Das Brütus: A Tragic Hero

996 WordsJul 13, 20184 Pages
Das Brütus: A Tragic Hero In The Tragedy of Julius Caesar, by William Shakespeare, Brutus is the quintessence of a tragic hero. Webster’s Dictionary defines tragic hero as “Any person, especially a man, admired for courage, nobility etc. … in a serious play with an unhappy ending” (277-626). This verbatim definition, however, is useless in an analytical essay. The idea of a tragic hero comes from Aristotle, who thought a tragic hero involved a character of high standing suffering a downfall caused by one or two character flaws. In this story Brutus is a trusted friend of Caesar, but from a series of poor choices he betrays that trust by assisting in Caesar’s assassination, even delivering the death blow. Brutus realizes the error…show more content…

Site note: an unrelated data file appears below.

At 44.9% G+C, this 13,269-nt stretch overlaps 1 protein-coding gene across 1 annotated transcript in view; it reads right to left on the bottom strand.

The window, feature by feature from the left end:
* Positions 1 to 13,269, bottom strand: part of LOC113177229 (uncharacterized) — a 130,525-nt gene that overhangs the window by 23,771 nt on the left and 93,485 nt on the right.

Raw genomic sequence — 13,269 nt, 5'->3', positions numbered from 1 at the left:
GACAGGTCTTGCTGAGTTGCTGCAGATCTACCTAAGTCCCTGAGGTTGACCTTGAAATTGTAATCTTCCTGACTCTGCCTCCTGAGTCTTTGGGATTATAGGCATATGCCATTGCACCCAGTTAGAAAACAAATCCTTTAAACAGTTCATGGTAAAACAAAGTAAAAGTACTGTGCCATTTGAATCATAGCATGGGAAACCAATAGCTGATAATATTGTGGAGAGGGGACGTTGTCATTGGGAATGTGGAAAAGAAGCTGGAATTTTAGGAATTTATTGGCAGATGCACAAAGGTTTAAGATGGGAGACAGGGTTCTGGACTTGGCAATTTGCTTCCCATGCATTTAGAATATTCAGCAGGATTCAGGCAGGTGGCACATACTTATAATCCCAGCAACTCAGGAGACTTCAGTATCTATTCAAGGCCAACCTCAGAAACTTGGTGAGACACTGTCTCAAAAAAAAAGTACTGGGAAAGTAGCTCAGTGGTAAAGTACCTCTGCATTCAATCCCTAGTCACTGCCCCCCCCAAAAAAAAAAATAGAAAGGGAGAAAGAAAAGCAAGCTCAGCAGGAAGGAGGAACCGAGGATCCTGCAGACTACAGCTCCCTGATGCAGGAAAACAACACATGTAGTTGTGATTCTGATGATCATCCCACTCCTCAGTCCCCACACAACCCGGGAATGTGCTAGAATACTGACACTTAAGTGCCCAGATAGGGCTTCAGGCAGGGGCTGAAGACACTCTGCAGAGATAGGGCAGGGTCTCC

This mimics how many legionnaires and tribunes, the political leaders of a Roman legion, would kill themselves before being taken prisoner. This demise ultimately completes Brutus’ qualification as a tragic hero. Shakespeare uses Brutus as a warning. The flaw a character might have is an attempt to caution the audience to avoid a shortcoming many people share with the protagonist. This discerning quality of a tragic hero is essential when critiquing his or her effectiveness. Brutus’ warning is that a near-perfect character can easily destroy himself. In Julius Caesar, Brutus states, “I know no personal cause to spurn at him, / but for the general” (Shakespeare 911). This democratic idea would have resonated with Shakespeare’s audience: rich enough to be educated, but poor enough to not hate the lower class. Brutus also had a committed, loving relationship with his wife Portia. “You are my true and honorable wife/ as dear to me as the ruddy drops/ that visit my sad heart” (Shakespeare 921). In Elizabethan times this scene would not only make him appear kind and noble; he would seem to be such an ideal citizen that most men would not meet those standards. Brutus’ ultimate downfall by one or two negative traits would have shocked the intended audience and perhaps affected how they viewed themselves, making Brutus a very effective character. Shakespeare created a slightly flawed character have a moment of clarity followed by a violent

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